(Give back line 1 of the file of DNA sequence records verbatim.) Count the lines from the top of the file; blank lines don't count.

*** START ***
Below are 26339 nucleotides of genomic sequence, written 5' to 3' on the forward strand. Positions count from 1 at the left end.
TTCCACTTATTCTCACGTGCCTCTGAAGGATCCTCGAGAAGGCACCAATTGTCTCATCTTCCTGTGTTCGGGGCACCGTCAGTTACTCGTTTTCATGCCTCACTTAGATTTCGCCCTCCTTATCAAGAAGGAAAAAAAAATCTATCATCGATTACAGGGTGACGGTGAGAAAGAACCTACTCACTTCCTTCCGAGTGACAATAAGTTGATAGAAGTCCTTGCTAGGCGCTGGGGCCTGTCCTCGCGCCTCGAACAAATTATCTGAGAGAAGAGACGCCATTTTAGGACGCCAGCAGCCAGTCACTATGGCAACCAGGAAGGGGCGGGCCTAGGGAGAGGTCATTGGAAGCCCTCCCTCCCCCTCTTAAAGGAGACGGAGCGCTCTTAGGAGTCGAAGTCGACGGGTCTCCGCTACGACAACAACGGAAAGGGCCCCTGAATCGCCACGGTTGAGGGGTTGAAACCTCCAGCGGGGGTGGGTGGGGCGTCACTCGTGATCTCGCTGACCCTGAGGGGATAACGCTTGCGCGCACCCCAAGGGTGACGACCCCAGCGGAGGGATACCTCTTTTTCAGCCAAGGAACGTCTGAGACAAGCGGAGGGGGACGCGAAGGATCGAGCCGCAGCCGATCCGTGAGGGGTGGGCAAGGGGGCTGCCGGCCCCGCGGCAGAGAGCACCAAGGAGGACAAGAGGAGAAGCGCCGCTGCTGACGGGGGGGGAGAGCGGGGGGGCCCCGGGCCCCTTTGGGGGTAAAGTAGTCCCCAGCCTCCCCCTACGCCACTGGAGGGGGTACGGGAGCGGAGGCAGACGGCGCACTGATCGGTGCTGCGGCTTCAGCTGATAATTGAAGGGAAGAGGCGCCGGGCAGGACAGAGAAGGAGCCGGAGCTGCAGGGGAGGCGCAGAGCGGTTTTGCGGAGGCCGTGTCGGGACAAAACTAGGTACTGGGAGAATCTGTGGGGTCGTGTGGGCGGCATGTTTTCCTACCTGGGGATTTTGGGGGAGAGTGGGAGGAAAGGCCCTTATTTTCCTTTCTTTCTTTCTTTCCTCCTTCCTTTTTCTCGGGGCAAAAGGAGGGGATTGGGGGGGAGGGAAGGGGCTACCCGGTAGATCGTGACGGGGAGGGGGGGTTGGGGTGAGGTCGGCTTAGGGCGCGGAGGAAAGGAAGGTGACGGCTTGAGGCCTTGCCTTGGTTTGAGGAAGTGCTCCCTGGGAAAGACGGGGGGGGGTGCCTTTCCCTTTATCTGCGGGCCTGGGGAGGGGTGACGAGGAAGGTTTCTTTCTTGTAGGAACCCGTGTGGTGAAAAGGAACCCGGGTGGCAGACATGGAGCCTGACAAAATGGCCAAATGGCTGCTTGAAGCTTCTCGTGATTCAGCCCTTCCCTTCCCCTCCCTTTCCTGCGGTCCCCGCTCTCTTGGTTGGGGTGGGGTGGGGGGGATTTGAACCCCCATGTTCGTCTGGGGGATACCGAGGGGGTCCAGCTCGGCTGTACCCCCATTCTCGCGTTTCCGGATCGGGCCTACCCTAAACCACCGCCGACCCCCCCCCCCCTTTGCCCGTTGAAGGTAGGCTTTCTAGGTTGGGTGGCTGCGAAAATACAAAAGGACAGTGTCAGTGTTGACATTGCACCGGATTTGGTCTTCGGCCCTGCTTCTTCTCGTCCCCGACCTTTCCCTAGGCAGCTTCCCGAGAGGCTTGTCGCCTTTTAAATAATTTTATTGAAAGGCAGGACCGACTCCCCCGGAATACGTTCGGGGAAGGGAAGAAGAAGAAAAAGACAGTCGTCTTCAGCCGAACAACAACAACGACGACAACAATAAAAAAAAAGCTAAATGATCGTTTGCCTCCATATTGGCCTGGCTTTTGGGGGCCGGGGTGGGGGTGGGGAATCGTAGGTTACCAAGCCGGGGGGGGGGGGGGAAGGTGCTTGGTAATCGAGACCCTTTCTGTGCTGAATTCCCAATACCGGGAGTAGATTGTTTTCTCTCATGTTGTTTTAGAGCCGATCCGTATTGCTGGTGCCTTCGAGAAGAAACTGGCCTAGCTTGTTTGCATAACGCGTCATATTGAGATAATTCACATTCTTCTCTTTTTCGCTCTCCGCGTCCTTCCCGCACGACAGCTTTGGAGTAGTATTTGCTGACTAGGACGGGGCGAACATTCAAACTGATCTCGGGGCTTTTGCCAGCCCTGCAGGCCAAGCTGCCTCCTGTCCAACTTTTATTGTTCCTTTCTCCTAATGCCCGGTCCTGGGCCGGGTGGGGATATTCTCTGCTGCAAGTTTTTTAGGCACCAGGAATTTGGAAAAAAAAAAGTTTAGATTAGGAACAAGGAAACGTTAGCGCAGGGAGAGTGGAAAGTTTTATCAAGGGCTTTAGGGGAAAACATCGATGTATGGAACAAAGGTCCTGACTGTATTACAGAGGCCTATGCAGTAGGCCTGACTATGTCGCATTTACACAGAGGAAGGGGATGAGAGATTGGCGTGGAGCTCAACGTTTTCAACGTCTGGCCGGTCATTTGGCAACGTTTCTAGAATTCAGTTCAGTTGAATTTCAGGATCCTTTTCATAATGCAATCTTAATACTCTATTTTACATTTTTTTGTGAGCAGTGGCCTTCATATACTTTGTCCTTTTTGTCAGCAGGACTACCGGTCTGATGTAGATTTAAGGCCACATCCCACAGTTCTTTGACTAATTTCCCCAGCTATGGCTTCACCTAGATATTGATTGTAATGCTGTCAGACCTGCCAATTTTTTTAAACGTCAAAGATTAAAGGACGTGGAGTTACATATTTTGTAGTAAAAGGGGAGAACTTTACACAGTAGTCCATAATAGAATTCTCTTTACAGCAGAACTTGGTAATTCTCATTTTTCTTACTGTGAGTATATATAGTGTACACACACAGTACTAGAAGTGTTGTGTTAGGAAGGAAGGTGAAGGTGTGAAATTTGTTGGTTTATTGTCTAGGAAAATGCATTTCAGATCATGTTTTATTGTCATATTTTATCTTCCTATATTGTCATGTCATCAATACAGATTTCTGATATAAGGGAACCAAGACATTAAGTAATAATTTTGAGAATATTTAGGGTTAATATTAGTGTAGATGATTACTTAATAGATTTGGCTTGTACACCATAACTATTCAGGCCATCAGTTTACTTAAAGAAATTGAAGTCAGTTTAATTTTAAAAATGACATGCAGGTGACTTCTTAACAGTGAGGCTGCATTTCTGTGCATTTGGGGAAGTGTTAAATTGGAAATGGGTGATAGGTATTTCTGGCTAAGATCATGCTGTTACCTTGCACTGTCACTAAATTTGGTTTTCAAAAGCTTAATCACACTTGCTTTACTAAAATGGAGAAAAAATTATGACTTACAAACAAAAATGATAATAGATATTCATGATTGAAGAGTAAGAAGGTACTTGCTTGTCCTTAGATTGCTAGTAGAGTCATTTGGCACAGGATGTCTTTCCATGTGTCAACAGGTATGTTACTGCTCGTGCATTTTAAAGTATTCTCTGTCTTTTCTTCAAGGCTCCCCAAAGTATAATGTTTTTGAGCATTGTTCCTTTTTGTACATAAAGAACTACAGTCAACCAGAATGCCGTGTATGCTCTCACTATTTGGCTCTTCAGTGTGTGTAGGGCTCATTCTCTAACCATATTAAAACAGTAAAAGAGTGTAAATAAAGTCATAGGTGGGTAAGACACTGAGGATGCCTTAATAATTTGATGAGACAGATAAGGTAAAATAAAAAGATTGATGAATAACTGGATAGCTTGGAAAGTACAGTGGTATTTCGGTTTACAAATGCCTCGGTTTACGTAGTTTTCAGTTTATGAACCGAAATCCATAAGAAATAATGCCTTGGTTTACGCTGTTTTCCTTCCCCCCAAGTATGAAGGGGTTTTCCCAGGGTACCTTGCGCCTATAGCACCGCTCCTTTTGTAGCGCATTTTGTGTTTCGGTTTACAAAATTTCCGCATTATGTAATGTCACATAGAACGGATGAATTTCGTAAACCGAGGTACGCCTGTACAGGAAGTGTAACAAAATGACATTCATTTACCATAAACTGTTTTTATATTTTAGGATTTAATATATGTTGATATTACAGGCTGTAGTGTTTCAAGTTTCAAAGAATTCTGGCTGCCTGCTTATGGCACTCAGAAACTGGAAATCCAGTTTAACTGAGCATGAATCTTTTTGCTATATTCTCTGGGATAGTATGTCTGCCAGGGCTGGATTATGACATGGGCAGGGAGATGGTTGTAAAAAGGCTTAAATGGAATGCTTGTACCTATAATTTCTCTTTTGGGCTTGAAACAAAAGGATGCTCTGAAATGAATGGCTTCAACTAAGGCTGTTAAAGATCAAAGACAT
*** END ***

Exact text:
Below are 26339 nucleotides of genomic sequence, written 5' to 3' on the forward strand. Positions count from 1 at the left end.